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Thursday, 27 September, 2018

Understanding Seaver’s "Cadence" and "Elevation" features

Did you know that your Seaver girth or sleeve measured the cadence and elevation of your horse while working? But what do these terms exactly mean?? In this article, we give you the keys to understand these two features and their interests for your horse's daily work ☺

What is the cadence of my horse?

The cadence is the number of strides per minute at a given gait. A stride represents all movements separating two successive poses of the same limb at a given gait. The cadence measures the regularity of the gait. It is about the rhythm of the horse.

Changing the cadence thus means doing more or fewer strides in a given time. Having a regular cadence allows the horse to balance well and bounce in his gaits. He will then better engage his hindquarters and therefore better respond to your requests.

The interest for the riders: working the regularity of their horse

In order to evaluate the regularity of your horse, we give you the evolution of the cadence, i.e. the number of strides per minute, during your training session, distinguishing each gait by colors: blue for walk, orange for trot and red for canter.

For example, you will find above the evolution of the cadence during a transition from canter to halt passing through the trot (in orange) then the walk (in blue) during the downward transition. We can see that the horse is slightly accelerating its canter before trotting, perhaps in opposition or loss of balance. A phenomenon to watch and work on if it occurs systematically.

In the app, you will also find an average for each gait by clicking on the corresponding tabs. These are interesting values to compare from one session to another to assess the effect of training and exercises performed.

A horse performs, on average, between 35 and 60 strides per minute when walking, between 55 and 100 strides per minute when trotting and between 80 and 130 strides per minute when cantering. These are of course averages. Some horses may sometimes be above or below these ranges. For example, a trotter can easily exceed 120 strides per minute.

Example of a regular trot cadence during a groundwork session (regularity of 92 over 1 hour)

Within each gait, a grade assessing the regularity out of 100 is also provided. The more the cadence varies in the gait, and the more the regularity grade decreases. We generally seek to have a cadence as stable as possible, so a high regularity.

In the case above, we can see a very high and irregular cadence on a pony working outdoors. The latter enjoyed being able to gallop fast without much consistency in his strides, hence a low regularity grade (39/100).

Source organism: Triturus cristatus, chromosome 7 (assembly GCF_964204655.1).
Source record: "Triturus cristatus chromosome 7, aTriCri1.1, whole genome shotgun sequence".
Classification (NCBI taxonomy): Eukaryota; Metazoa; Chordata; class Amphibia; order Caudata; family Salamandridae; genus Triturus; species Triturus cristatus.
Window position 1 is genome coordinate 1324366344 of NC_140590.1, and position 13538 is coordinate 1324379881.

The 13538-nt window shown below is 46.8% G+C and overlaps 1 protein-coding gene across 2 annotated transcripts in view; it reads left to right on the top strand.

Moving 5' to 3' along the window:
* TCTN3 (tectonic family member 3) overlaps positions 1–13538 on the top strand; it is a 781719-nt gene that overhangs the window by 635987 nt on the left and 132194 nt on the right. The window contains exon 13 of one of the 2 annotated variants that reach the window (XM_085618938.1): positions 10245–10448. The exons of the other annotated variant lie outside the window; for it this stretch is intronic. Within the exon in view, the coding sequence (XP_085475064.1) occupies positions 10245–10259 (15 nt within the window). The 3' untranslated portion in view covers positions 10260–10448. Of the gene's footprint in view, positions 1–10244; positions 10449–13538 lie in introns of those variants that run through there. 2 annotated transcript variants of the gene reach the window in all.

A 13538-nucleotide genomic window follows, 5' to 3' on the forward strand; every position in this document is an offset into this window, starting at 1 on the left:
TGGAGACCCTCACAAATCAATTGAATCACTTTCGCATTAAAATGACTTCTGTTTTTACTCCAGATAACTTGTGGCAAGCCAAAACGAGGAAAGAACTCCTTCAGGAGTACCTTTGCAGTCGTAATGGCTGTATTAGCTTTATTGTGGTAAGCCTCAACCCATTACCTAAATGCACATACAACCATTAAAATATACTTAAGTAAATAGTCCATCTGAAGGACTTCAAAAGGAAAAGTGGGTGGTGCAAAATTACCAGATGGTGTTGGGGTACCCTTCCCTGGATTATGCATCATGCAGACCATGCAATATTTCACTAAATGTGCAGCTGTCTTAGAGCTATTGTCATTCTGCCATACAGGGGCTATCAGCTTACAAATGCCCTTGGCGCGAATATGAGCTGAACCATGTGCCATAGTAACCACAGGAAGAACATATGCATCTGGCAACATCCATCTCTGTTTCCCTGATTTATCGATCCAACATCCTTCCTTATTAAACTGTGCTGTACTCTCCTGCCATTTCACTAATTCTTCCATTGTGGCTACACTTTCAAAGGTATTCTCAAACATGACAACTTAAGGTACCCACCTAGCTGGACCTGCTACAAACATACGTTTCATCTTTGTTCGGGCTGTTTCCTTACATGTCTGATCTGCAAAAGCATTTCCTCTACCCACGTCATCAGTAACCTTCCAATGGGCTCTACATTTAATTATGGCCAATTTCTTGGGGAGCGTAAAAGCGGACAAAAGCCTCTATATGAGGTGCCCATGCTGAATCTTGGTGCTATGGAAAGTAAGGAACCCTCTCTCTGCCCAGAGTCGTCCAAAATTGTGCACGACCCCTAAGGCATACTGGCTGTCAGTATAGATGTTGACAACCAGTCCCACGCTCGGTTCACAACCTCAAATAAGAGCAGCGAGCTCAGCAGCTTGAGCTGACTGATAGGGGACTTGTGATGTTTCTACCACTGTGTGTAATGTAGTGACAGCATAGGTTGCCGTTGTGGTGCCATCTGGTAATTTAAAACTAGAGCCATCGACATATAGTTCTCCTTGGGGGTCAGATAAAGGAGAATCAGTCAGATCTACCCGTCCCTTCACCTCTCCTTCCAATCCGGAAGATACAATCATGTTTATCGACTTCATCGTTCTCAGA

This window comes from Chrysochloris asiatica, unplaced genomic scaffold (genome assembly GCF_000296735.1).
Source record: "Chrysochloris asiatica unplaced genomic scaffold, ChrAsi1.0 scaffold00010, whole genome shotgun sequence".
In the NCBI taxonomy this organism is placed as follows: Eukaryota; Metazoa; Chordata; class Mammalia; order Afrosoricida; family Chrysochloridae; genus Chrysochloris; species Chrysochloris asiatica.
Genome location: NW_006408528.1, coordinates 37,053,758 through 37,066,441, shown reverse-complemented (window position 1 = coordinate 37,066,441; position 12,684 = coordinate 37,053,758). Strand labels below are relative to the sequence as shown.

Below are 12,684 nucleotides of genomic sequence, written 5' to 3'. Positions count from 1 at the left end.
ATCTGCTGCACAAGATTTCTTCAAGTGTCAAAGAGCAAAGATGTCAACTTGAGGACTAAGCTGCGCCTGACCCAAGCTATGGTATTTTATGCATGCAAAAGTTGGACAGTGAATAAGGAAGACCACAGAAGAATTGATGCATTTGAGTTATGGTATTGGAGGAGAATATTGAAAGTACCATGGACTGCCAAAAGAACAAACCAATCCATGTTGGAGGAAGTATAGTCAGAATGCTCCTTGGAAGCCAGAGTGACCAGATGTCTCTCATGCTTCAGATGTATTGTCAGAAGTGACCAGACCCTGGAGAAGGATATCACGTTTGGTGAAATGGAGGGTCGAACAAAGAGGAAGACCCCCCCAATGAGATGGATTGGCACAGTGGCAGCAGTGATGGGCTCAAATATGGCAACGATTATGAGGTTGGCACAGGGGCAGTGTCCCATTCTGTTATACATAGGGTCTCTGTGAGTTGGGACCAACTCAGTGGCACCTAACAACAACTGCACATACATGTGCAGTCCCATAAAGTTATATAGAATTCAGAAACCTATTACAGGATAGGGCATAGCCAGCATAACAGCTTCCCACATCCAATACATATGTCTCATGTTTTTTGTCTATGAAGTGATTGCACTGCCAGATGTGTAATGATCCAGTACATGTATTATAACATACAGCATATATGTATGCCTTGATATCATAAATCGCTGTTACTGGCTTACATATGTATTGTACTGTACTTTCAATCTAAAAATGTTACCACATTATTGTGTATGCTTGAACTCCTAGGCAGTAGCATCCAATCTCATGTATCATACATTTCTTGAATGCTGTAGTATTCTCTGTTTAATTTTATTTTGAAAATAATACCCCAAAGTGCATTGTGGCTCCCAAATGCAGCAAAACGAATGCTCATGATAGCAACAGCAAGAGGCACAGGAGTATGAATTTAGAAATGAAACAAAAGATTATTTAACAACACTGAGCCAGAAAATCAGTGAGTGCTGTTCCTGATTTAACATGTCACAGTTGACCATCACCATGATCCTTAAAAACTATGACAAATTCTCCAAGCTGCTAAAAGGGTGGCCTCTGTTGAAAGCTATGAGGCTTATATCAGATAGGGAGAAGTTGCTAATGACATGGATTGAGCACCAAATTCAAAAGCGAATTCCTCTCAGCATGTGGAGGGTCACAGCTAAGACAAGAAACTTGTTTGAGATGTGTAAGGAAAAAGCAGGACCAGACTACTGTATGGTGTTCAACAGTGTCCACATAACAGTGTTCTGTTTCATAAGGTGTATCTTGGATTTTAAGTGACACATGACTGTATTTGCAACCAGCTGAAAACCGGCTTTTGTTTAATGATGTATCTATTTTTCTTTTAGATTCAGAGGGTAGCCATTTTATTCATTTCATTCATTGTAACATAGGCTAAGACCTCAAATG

Good to know:

the lateral and longitudinal work (extension, collection) can reduce the regularity, as well as a change of soil outdoor.

Some tips to implement:

When taking a class with your coach, it may be interesting to observe the cadence data obtained for a given pace or exercise. Thus, when you work alone at home, the goal will be to find the same values.

Cadence data can also help you validate extensions. To do this, you will need to check that the cadence does not vary significantly and does not increase during your extension, as is often the case for green horses or riders.

Does my horse have a good elevation?

Elevation corresponds to the range of your horse’s vertical displacement. It enables gait verticality training; the higher the elevation at a gait will be, the bouncier your horse will be.

In order to evaluate your horse’s elevation, we measure and provide you with the evolution of the dorso-ventral displacement in centimeters throughout your session, distinguishing each gait by colors: blue for walk, orange for trot and red for canter. You will also find an average for each gait.

A horse has an average elevation of between 1 and 5 cm when walking, between 5 and 15 cm when trotting and between 10 and 25 cm when cantering. Again, these are averages. Variations in elevation can be observed according to the breed, the conformation or the height of the horse. Some horses may have an elevation lower or higher than these values without worrying.


Examples of an average walk and trot elevation

It is worth noting that if a dressage rider tries to increase these values through work, other disciplines require a "skimming" horse with a low elevation, such as endurance (to limit fatigue) or the Western Pleasure.

Comparing the elevation during your different exercises is useful to understand what will help you improve it. It should be remembered that elevation tends to increase with work on ground poles or cavaletti.

Above, we can observe the evolution of the trot elevation when passing ground poles (at the beginning and at the end of this excerpt). The horse tried twice to canter on the 1st system. We notice the increase in elevation on the 2nd system of ground poles (at around 1'15 ").

It’s your go now 🙂

The Seaver team


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